The International Atomic Energy Agency is continuing to monitor observance of the five concrete principles aimed at protecting Ukraine’s Zaporizhzhya Nuclear Power Plant (ZNPP) during the military conflict, where nuclear safety and security remain precarious, Director General Rafael Mariano Grossi said on 9 May in the IAEA’s Update 227. During the week of 1-8 May, the IAEA team stationed at the ZNPP have heard military activities on most days, including artillery and rocket fire some distance away from the plant, as well as small arms fire both near to and further away from the site.

On 8 May IAEA experts on site reported that there was an air raid alarm with restrictions on movement outside of buildings for about 90 minutes, which the ZNPP informed the team was allegedly due to drones being present in the area of the cooling pond. The experts did not hear any explosion during the period of the restriction on movement. Earlier on 8 May however another air raid alarm was heard, again restricting outside movement and resulting in the team’s planned walkdown within the site.

The persistent dangers facing Europe’s largest nuclear power plant (NPP) were underlined early in April, when the site was targeted in several drone strikes. The IAEA is also aware of reports alleging that a training base for drone operators as well as drone launch pads have been deployed near the ZNPP’s reactor unit 6 and its training centre. The IAEA experts have not seen any evidence of drones being launched, or the presence of training facilities or launching pads, within the site perimeter, but have requested access to the rooftop of a nearby laboratory building. The ZNPP has informed the IAEA team that the request is under consideration.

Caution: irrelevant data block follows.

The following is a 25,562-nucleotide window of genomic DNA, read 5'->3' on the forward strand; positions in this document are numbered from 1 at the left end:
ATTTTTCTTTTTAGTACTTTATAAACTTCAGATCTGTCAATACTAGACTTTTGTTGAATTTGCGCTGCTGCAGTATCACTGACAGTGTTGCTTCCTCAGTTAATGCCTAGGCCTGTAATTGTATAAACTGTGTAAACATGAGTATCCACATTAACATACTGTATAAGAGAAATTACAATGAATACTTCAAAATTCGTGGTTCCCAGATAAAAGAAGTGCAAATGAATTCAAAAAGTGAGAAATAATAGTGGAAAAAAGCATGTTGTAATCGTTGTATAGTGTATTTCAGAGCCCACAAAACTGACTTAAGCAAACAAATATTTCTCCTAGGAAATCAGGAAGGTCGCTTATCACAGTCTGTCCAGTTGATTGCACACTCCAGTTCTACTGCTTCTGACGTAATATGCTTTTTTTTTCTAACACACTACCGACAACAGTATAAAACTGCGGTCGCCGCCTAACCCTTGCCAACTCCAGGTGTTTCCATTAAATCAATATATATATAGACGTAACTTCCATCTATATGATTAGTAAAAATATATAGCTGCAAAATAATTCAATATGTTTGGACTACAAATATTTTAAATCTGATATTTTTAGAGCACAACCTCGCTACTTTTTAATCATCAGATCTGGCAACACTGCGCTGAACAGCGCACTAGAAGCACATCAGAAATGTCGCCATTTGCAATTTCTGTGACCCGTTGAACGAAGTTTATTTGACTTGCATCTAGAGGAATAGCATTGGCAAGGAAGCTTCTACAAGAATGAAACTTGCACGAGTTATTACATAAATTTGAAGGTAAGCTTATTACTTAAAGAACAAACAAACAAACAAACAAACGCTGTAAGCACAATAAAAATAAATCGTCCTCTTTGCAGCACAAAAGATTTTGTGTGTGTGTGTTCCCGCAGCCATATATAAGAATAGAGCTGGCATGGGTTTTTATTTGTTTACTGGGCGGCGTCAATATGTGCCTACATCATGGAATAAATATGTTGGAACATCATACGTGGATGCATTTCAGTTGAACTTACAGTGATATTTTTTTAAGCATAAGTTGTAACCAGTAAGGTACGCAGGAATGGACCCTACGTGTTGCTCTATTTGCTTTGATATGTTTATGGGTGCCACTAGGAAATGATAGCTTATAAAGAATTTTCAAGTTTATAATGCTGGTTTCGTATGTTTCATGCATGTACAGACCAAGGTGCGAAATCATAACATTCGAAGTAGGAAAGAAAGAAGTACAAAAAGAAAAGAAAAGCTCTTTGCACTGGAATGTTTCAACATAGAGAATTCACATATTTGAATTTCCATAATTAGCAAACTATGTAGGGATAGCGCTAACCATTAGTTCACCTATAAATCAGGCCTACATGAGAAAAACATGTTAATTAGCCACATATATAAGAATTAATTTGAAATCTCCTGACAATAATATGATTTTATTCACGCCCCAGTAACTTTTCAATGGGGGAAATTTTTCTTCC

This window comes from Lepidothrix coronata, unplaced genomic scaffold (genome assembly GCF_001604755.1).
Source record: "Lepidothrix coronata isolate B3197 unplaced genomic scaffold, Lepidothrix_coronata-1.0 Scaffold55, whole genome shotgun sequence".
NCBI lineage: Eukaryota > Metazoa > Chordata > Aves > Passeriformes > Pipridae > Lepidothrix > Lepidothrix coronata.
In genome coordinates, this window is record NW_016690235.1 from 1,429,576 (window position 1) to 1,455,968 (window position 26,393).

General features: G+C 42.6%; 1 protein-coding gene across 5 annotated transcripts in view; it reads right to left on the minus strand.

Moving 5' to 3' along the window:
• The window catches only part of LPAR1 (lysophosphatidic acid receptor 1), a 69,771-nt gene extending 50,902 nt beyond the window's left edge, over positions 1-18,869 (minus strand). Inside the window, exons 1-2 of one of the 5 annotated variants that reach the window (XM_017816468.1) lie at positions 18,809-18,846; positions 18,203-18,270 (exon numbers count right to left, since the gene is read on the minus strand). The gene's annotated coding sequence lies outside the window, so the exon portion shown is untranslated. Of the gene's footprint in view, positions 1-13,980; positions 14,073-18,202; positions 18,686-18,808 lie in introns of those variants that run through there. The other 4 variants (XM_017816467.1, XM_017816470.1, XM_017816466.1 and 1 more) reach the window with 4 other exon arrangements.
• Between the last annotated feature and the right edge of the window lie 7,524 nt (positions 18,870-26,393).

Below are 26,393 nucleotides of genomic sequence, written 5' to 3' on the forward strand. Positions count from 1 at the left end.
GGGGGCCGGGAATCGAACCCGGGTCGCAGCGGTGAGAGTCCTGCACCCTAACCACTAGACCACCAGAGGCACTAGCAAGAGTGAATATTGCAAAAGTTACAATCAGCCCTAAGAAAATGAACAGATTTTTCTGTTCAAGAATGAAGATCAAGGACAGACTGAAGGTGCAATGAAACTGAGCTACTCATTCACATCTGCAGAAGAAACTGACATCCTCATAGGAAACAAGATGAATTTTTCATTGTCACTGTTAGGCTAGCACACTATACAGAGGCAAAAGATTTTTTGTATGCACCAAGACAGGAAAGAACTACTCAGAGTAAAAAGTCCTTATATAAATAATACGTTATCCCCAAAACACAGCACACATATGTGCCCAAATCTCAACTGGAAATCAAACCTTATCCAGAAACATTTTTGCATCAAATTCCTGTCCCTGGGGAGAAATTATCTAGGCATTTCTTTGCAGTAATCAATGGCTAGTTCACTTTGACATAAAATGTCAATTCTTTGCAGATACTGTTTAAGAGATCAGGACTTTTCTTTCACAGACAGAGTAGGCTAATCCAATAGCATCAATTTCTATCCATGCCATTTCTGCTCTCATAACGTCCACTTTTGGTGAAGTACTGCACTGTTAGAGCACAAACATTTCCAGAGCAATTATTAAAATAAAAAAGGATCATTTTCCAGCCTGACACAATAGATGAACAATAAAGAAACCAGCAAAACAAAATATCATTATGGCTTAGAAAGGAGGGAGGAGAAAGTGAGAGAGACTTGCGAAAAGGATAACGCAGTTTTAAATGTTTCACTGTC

Staffing at ZNPP

Regarding the staffing situation at the plant, ZNPP has informed the IAEA team that it currently has about 5000 staff, which represents an increase from last year, but still significantly fewer than it had before the conflict.

ZNPP has informed the IAEA that that nominal staffing levels for nuclear power plants operated by Rosatom are significantly lower than the corresponding staffing levels of Ukraine. The plant said it was continuing to hire personnel and currently has 800 open positions. Nevertheless, the ZNPP said that it has recruited enough qualified staff, including the required number of authorised operators for the main control rooms, for the current shutdown status of the units.

However, as IAEA experts continue to be prevented from freely talking to main control room staff, affecting the Agency’s ability to independently assess the knowledge and experience of these personnel that are essential to maintaining nuclear safety at the ZNPP.

Elsewhere in Ukraine, the IAEA teams at the Khmelnytskyy, Rivne, and South Ukraine NPPs as well as at the Chornobyl site reported that nuclear safety and security continues to be maintained.

Ukraine’s air defences are under strain

Ukrainian air defences have been intercepting most Russian missiles, but in recent months more and more have made it through, crippling Ukraine’s ability to protect major infrastructure and plunging cities into darkness.

A New York Times analysis of daily Ukrainian military reports shows a major shift. Kyiv reported intercepting more than 80 % of the missiles last May. That rate has now dropped to less than half, as Ukraine calls for more supplies and Russia fires larger barrages that overwhelm Ukrainian air defences and faster missiles that are harder to shoot down.